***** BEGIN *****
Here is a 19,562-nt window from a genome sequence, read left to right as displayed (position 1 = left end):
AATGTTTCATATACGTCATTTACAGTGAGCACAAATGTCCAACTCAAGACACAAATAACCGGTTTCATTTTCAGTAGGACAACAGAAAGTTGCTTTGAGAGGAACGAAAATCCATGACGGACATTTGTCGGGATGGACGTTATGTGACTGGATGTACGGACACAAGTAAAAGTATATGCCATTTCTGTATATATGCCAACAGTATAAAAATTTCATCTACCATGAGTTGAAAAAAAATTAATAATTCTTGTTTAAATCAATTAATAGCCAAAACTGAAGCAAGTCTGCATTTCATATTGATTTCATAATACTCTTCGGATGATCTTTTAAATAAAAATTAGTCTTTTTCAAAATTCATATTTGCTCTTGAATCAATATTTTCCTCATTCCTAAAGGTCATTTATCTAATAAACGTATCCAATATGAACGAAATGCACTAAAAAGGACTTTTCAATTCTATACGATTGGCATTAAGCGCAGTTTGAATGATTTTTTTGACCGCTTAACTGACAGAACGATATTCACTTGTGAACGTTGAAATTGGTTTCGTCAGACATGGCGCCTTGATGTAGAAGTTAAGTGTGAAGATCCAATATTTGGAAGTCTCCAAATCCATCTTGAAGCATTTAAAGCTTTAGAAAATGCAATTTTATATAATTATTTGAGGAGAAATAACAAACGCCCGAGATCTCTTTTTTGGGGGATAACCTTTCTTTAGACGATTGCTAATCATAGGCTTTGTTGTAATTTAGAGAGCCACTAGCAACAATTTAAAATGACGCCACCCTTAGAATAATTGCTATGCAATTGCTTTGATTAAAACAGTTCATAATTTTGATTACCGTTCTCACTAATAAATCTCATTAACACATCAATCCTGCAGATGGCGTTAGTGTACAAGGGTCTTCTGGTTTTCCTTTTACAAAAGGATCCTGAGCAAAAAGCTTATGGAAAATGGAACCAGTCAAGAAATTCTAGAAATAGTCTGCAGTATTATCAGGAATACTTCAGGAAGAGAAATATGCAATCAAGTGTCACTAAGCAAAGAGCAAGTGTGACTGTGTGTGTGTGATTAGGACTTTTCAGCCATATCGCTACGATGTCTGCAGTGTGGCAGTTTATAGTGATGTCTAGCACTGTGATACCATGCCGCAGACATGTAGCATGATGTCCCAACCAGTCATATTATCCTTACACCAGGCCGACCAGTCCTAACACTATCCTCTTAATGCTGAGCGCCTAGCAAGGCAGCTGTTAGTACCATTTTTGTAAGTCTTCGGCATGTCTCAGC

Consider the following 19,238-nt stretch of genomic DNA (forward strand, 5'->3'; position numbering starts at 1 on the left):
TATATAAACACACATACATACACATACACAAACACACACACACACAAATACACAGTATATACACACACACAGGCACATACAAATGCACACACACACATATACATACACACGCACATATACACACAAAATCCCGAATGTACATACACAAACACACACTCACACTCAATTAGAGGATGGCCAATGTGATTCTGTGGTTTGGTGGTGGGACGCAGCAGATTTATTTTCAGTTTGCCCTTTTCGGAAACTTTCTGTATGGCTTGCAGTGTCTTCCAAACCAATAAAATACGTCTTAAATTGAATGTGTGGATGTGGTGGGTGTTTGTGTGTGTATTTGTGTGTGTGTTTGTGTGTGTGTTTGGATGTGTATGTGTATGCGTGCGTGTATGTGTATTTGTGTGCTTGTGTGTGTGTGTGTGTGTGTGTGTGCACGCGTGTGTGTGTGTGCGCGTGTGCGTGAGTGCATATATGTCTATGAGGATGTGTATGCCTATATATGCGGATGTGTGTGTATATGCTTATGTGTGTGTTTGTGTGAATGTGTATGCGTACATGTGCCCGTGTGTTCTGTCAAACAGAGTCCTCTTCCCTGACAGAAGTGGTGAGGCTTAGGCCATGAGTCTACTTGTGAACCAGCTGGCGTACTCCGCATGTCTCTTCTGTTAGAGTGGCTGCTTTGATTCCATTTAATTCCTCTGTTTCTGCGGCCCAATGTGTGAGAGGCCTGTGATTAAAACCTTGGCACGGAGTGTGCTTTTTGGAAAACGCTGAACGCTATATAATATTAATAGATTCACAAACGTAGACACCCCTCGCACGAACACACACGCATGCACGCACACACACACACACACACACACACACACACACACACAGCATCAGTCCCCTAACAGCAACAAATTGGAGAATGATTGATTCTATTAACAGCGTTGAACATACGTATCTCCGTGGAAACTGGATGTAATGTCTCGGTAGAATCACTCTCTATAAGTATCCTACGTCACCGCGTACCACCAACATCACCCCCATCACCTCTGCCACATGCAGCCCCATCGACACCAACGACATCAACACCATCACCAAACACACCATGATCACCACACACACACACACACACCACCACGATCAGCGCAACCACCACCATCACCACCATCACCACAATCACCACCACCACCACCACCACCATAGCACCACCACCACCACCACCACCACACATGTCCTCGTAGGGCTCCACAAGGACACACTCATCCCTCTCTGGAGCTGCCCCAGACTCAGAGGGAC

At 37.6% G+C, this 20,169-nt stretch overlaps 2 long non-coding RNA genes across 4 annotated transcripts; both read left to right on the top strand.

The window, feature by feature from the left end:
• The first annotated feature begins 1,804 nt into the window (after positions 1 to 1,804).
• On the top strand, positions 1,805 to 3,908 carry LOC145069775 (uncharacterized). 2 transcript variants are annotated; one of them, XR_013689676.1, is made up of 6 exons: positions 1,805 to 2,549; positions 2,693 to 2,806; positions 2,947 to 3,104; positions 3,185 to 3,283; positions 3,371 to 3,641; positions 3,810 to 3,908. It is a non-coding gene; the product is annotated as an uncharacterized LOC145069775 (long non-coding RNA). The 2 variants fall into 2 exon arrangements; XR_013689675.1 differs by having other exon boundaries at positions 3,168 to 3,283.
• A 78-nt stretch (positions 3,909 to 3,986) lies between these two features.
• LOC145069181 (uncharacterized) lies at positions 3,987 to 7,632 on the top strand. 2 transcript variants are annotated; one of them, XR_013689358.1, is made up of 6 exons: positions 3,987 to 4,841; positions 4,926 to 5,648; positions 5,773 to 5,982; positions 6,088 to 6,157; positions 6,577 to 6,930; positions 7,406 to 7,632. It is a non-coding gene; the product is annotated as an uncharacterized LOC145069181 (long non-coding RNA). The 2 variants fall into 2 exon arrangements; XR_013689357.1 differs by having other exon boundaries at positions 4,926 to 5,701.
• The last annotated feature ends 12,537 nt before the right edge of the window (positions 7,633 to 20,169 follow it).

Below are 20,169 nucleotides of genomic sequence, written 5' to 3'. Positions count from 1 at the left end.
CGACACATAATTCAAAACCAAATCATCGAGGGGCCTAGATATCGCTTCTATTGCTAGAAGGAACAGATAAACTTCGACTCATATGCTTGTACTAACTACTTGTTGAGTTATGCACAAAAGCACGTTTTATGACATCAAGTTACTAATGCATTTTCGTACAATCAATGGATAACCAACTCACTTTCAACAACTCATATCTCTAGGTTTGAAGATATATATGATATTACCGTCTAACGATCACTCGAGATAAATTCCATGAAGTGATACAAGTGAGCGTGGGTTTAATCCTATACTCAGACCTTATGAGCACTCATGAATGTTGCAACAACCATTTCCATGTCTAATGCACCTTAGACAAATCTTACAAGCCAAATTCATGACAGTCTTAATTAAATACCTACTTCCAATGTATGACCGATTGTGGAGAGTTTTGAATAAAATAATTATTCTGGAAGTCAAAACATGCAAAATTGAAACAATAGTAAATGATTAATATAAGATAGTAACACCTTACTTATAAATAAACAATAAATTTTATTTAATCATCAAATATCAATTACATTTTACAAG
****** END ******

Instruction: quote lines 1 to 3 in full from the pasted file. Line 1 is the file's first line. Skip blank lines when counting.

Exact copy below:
Here is a 19,562-nt window from a genome sequence, read left to right as displayed (position 1 = left end):
AATGTTTCATATACGTCATTTACAGTGAGCACAAATGTCCAACTCAAGACACAAATAACCGGTTTCATTTTCAGTAGGACAACAGAAAGTTGCTTTGAGAGGAACGAAAATCCATGACGGACATTTGTCGGGATGGACGTTATGTGACTGGATGTACGGACACAAGTAAAAGTATATGCCATTTCTGTATATATGCCAACAGTATAAAAATTTCATCTACCATGAGTTGAAAAAAAATTAATAATTCTTGTTTAAATCAATTAATAGCCAAAACTGAAGCAAGTCTGCATTTCATATTGATTTCATAATACTCTTCGGATGATCTTTTAAATAAAAATTAGTCTTTTTCAAAATTCATATTTGCTCTTGAATCAATATTTTCCTCATTCCTAAAGGTCATTTATCTAATAAACGTATCCAATATGAACGAAATGCACTAAAAAGGACTTTTCAATTCTATACGATTGGCATTAAGCGCAGTTTGAATGATTTTTTTGACCGCTTAACTGACAGAACGATATTCACTTGTGAACGTTGAAATTGGTTTCGTCAGACATGGCGCCTTGATGTAGAAGTTAAGTGTGAAGATCCAATATTTGGAAGTCTCCAAATCCATCTTGAAGCATTTAAAGCTTTAGAAAATGCAATTTTATATAATTATTTGAGGAGAAATAACAAACGCCCGAGATCTCTTTTTTGGGGGATAACCTTTCTTTAGACGATTGCTAATCATAGGCTTTGTTGTAATTTAGAGAGCCACTAGCAACAATTTAAAATGACGCCACCCTTAGAATAATTGCTATGCAATTGCTTTGATTAAAACAGTTCATAATTTTGATTACCGTTCTCACTAATAAATCTCATTAACACATCAATCCTGCAGATGGCGTTAGTGTACAAGGGTCTTCTGGTTTTCCTTTTACAAAAGGATCCTGAGCAAAAAGCTTATGGAAAATGGAACCAGTCAAGAAATTCTAGAAATAGTCTGCAGTATTATCAGGAATACTTCAGGAAGAGAAATATGCAATCAAGTGTCACTAAGCAAAGAGCAAGTGTGACTGTGTGTGTGTGATTAGGACTTTTCAGCCATATCGCTACGATGTCTGCAGTGTGGCAGTTTATAGTGATGTCTAGCACTGTGATACCATGCCGCAGACATGTAGCATGATGTCCCAACCAGTCATATTATCCTTACACCAGGCCGACCAGTCCTAACACTATCCTCTTAATGCTGAGCGCCTAGCAAGGCAGCTGTTAGTACCATTTTTGTAAGTCTTCGGCATGTCTCAGC

Consider the following 19,238-nt stretch of genomic DNA (forward strand, 5'->3'; position numbering starts at 1 on the left):